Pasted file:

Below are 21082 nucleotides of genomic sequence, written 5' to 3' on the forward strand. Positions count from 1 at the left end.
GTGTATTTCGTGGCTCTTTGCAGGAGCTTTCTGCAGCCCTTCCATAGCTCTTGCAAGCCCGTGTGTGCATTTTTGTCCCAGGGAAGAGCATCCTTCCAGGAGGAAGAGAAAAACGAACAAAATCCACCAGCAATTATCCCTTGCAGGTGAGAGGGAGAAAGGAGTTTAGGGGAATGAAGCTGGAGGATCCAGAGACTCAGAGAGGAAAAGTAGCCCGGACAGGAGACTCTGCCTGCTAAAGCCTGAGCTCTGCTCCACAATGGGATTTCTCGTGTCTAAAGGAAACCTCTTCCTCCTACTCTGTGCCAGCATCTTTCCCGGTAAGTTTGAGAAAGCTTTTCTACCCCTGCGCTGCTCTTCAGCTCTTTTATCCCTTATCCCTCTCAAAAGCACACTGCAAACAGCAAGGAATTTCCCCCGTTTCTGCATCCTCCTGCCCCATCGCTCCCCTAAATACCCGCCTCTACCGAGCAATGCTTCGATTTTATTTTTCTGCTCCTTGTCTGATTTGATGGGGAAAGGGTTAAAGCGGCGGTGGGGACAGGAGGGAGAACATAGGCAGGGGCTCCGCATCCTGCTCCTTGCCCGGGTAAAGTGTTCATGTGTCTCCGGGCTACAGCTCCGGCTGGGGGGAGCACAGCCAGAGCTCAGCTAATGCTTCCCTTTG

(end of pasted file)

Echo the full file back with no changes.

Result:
Below are 21082 nucleotides of genomic sequence, written 5' to 3' on the forward strand. Positions count from 1 at the left end.
GTGTATTTCGTGGCTCTTTGCAGGAGCTTTCTGCAGCCCTTCCATAGCTCTTGCAAGCCCGTGTGTGCATTTTTGTCCCAGGGAAGAGCATCCTTCCAGGAGGAAGAGAAAAACGAACAAAATCCACCAGCAATTATCCCTTGCAGGTGAGAGGGAGAAAGGAGTTTAGGGGAATGAAGCTGGAGGATCCAGAGACTCAGAGAGGAAAAGTAGCCCGGACAGGAGACTCTGCCTGCTAAAGCCTGAGCTCTGCTCCACAATGGGATTTCTCGTGTCTAAAGGAAACCTCTTCCTCCTACTCTGTGCCAGCATCTTTCCCGGTAAGTTTGAGAAAGCTTTTCTACCCCTGCGCTGCTCTTCAGCTCTTTTATCCCTTATCCCTCTCAAAAGCACACTGCAAACAGCAAGGAATTTCCCCCGTTTCTGCATCCTCCTGCCCCATCGCTCCCCTAAATACCCGCCTCTACCGAGCAATGCTTCGATTTTATTTTTCTGCTCCTTGTCTGATTTGATGGGGAAAGGGTTAAAGCGGCGGTGGGGACAGGAGGGAGAACATAGGCAGGGGCTCCGCATCCTGCTCCTTGCCCGGGTAAAGTGTTCATGTGTCTCCGGGCTACAGCTCCGGCTGGGGGGAGCACAGCCAGAGCTCAGCTAATGCTTCCCTTTG